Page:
con (adj.)

"swindling," 1889 (in con man), American English, from confidence man (1849), from the many scams in which the victim is induced to hand over money as a token of confidence. Confidence with a sense of "assurance based on insufficient grounds" dates from 1590s.

con (n.1, adv.)

"negation; in the negative; the arguments, arguers, or voters against a proposal" (mainly in pro and con), 1570s, short for Latin contra "against" (see contra). Compare pro (n.2).

con (n.2)

a slang or colloquial shortening of various nouns beginning in con-, such as, from the 19th century, confidant, conundrum, conformist, convict, contract, and from the 20th century, conductor, conservative.

con (v.1)

"to guide a ship, give orders for the steering of a ship," 1620s, from French conduire "to conduct, lead, guide" (10c.), from Latin conducere  "to lead or bring together, contribute, serve," from com "with, together" (see com-) + ducere "to lead," from PIE root *deuk- "to lead." As a noun, "action or post of steering a ship," 1825. Related: Conned; conning. Conning tower "dome-shaped pilot house of an ironclad warship or submarine" is attested from 1865.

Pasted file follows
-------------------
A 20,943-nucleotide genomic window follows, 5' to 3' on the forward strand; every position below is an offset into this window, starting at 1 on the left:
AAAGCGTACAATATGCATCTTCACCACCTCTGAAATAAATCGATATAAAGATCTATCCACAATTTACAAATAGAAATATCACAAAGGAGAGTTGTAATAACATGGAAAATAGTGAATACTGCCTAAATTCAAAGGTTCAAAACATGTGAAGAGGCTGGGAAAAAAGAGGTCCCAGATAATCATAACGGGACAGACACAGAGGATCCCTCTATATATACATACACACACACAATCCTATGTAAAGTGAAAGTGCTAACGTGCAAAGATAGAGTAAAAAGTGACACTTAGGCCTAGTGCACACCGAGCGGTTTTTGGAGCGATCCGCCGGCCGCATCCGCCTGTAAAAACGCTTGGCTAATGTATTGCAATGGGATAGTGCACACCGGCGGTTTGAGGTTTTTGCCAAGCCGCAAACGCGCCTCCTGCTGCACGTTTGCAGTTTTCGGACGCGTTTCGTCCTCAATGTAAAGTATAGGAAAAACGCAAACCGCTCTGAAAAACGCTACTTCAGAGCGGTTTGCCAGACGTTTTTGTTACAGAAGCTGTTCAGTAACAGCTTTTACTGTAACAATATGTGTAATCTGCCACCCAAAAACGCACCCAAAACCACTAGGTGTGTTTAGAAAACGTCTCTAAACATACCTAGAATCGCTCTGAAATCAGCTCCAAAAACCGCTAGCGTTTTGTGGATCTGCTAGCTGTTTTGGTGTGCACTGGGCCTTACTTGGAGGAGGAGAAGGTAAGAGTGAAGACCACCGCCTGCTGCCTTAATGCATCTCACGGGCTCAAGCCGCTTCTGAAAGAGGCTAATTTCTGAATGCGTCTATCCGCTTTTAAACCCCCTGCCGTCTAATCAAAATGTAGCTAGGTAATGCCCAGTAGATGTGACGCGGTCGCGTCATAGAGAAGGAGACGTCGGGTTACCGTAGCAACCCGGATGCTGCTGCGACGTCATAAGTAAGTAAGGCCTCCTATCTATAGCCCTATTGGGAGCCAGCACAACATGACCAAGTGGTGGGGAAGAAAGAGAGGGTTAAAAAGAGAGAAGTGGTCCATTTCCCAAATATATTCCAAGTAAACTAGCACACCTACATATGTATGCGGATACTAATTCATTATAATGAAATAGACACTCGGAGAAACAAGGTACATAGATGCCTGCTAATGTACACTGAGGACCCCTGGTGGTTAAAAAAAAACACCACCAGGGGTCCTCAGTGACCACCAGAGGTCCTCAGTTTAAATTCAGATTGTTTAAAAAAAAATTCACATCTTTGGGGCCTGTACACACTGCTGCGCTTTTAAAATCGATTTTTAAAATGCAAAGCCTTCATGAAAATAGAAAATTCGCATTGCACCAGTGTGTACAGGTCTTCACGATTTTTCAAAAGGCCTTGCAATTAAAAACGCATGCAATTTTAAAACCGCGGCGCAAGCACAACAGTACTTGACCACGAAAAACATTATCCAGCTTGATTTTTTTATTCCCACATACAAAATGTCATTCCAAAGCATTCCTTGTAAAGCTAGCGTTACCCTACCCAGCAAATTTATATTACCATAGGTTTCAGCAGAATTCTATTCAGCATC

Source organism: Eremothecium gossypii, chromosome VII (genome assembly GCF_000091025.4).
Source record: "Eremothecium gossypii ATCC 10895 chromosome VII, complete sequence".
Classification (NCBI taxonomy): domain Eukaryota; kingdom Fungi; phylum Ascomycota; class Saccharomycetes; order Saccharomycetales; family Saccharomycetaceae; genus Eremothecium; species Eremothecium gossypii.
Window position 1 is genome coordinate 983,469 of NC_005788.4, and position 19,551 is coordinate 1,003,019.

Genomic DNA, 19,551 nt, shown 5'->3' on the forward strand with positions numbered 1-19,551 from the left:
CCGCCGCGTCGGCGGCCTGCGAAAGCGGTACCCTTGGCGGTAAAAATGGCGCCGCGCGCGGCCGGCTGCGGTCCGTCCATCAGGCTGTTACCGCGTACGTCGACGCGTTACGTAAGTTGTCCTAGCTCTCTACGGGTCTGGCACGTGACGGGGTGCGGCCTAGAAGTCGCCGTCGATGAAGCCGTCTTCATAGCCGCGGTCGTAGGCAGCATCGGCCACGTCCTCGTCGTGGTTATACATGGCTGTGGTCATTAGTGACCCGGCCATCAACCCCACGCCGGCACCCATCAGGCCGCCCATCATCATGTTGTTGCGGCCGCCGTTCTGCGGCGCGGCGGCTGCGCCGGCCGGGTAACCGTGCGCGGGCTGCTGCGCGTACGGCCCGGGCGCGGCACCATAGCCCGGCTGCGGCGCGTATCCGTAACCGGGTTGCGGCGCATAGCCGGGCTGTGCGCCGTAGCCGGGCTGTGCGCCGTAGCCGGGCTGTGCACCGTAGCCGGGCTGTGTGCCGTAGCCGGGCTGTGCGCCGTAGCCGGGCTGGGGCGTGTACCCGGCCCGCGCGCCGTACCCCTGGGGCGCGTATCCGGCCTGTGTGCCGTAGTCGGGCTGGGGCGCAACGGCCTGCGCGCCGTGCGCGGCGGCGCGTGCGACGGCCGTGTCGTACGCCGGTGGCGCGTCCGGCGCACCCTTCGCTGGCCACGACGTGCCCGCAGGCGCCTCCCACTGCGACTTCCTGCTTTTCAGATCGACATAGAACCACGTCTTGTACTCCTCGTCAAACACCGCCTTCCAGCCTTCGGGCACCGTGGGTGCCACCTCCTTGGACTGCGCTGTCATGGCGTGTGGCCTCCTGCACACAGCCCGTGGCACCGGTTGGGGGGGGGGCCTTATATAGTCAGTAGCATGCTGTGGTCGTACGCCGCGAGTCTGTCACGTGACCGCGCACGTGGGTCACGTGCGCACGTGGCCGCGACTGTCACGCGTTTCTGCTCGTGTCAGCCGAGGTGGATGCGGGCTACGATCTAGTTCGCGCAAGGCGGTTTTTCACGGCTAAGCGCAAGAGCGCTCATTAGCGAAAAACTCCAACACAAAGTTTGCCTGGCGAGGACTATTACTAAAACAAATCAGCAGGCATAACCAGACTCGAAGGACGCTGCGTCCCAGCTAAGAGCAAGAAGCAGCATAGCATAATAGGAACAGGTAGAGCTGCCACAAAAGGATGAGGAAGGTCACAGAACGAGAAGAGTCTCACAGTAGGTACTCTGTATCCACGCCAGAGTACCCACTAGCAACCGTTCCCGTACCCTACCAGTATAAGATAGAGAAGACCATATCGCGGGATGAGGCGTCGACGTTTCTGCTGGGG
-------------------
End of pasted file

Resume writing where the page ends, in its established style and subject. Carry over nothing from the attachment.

con (v.2)

"to swindle," 1896, from con (adj.). Related: Conned; conning.

con (v.3)

"to study, get to know, peruse carefully," c. 1200, cunnen, "make an attempt, try or seek to do," from Old English cunnian "to know" (see can (v.1)). Related: Conned; conning.